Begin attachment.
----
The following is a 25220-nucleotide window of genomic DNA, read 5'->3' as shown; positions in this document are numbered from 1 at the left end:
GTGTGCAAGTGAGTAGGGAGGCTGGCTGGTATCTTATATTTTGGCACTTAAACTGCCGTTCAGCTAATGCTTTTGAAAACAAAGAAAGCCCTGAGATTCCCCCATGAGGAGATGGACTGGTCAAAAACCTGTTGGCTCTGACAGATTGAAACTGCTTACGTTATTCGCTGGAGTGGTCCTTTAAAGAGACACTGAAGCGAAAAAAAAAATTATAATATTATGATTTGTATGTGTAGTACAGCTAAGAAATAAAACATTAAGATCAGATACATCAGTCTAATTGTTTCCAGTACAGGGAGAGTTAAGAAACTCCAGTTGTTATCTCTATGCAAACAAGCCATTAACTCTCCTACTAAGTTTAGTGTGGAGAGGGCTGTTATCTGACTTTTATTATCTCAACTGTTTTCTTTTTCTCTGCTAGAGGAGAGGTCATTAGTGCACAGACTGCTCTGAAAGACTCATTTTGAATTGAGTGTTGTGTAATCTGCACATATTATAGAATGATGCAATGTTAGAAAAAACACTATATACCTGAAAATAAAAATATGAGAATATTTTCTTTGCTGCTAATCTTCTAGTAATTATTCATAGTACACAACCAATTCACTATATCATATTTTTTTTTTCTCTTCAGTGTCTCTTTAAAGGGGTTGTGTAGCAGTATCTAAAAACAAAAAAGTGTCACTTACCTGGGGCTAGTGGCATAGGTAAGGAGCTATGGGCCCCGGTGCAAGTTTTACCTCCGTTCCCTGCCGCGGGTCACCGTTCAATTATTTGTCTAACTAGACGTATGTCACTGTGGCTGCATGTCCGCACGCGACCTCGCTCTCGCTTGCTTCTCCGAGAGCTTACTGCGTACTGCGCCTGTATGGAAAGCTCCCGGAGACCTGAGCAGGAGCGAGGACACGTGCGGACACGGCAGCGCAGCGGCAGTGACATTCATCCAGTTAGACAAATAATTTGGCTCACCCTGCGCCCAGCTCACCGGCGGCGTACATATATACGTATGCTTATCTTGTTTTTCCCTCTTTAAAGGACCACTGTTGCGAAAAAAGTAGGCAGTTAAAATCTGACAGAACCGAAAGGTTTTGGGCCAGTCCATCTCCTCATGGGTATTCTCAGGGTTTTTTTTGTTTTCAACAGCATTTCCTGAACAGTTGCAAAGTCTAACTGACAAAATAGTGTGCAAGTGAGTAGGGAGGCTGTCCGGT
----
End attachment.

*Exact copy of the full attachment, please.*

The following is a 25220-nucleotide window of genomic DNA, read 5'->3' as shown; positions in this document are numbered from 1 at the left end:
GTGTGCAAGTGAGTAGGGAGGCTGGCTGGTATCTTATATTTTGGCACTTAAACTGCCGTTCAGCTAATGCTTTTGAAAACAAAGAAAGCCCTGAGATTCCCCCATGAGGAGATGGACTGGTCAAAAACCTGTTGGCTCTGACAGATTGAAACTGCTTACGTTATTCGCTGGAGTGGTCCTTTAAAGAGACACTGAAGCGAAAAAAAAAATTATAATATTATGATTTGTATGTGTAGTACAGCTAAGAAATAAAACATTAAGATCAGATACATCAGTCTAATTGTTTCCAGTACAGGGAGAGTTAAGAAACTCCAGTTGTTATCTCTATGCAAACAAGCCATTAACTCTCCTACTAAGTTTAGTGTGGAGAGGGCTGTTATCTGACTTTTATTATCTCAACTGTTTTCTTTTTCTCTGCTAGAGGAGAGGTCATTAGTGCACAGACTGCTCTGAAAGACTCATTTTGAATTGAGTGTTGTGTAATCTGCACATATTATAGAATGATGCAATGTTAGAAAAAACACTATATACCTGAAAATAAAAATATGAGAATATTTTCTTTGCTGCTAATCTTCTAGTAATTATTCATAGTACACAACCAATTCACTATATCATATTTTTTTTTTCTCTTCAGTGTCTCTTTAAAGGGGTTGTGTAGCAGTATCTAAAAACAAAAAAGTGTCACTTACCTGGGGCTAGTGGCATAGGTAAGGAGCTATGGGCCCCGGTGCAAGTTTTACCTCCGTTCCCTGCCGCGGGTCACCGTTCAATTATTTGTCTAACTAGACGTATGTCACTGTGGCTGCATGTCCGCACGCGACCTCGCTCTCGCTTGCTTCTCCGAGAGCTTACTGCGTACTGCGCCTGTATGGAAAGCTCCCGGAGACCTGAGCAGGAGCGAGGACACGTGCGGACACGGCAGCGCAGCGGCAGTGACATTCATCCAGTTAGACAAATAATTTGGCTCACCCTGCGCCCAGCTCACCGGCGGCGTACATATATACGTATGCTTATCTTGTTTTTCCCTCTTTAAAGGACCACTGTTGCGAAAAAAGTAGGCAGTTAAAATCTGACAGAACCGAAAGGTTTTGGGCCAGTCCATCTCCTCATGGGTATTCTCAGGGTTTTTTTTGTTTTCAACAGCATTTCCTGAACAGTTGCAAAGTCTAACTGACAAAATAGTGTGCAAGTGAGTAGGGAGGCTGTCCGGT